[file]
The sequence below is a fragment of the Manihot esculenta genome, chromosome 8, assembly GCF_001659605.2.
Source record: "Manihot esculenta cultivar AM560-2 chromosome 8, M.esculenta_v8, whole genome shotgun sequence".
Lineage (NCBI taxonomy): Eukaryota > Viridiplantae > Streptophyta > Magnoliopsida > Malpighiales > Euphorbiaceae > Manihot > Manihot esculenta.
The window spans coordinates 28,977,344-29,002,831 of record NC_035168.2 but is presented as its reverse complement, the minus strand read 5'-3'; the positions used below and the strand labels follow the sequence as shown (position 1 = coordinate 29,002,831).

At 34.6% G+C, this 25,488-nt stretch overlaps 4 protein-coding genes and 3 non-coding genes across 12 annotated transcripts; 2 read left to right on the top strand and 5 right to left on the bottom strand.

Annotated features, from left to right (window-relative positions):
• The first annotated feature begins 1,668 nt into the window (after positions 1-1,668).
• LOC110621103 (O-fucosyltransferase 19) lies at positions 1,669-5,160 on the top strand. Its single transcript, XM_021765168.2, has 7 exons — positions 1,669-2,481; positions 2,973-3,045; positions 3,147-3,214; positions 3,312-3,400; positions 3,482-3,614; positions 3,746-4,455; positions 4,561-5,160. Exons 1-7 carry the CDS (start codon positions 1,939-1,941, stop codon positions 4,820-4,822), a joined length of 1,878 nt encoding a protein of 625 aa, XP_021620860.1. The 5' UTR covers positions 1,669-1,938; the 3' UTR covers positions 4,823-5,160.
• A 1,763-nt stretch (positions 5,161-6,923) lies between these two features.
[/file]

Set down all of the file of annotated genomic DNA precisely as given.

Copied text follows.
The sequence below is a fragment of the Manihot esculenta genome, chromosome 8, assembly GCF_001659605.2.
Source record: "Manihot esculenta cultivar AM560-2 chromosome 8, M.esculenta_v8, whole genome shotgun sequence".
Lineage (NCBI taxonomy): Eukaryota > Viridiplantae > Streptophyta > Magnoliopsida > Malpighiales > Euphorbiaceae > Manihot > Manihot esculenta.
The window spans coordinates 28,977,344-29,002,831 of record NC_035168.2 but is presented as its reverse complement, the minus strand read 5'-3'; the positions used below and the strand labels follow the sequence as shown (position 1 = coordinate 29,002,831).

At 34.6% G+C, this 25,488-nt stretch overlaps 4 protein-coding genes and 3 non-coding genes across 12 annotated transcripts; 2 read left to right on the top strand and 5 right to left on the bottom strand.

Annotated features, from left to right (window-relative positions):
• The first annotated feature begins 1,668 nt into the window (after positions 1-1,668).
• LOC110621103 (O-fucosyltransferase 19) lies at positions 1,669-5,160 on the top strand. Its single transcript, XM_021765168.2, has 7 exons — positions 1,669-2,481; positions 2,973-3,045; positions 3,147-3,214; positions 3,312-3,400; positions 3,482-3,614; positions 3,746-4,455; positions 4,561-5,160. Exons 1-7 carry the CDS (start codon positions 1,939-1,941, stop codon positions 4,820-4,822), a joined length of 1,878 nt encoding a protein of 625 aa, XP_021620860.1. The 5' UTR covers positions 1,669-1,938; the 3' UTR covers positions 4,823-5,160.
• A 1,763-nt stretch (positions 5,161-6,923) lies between these two features.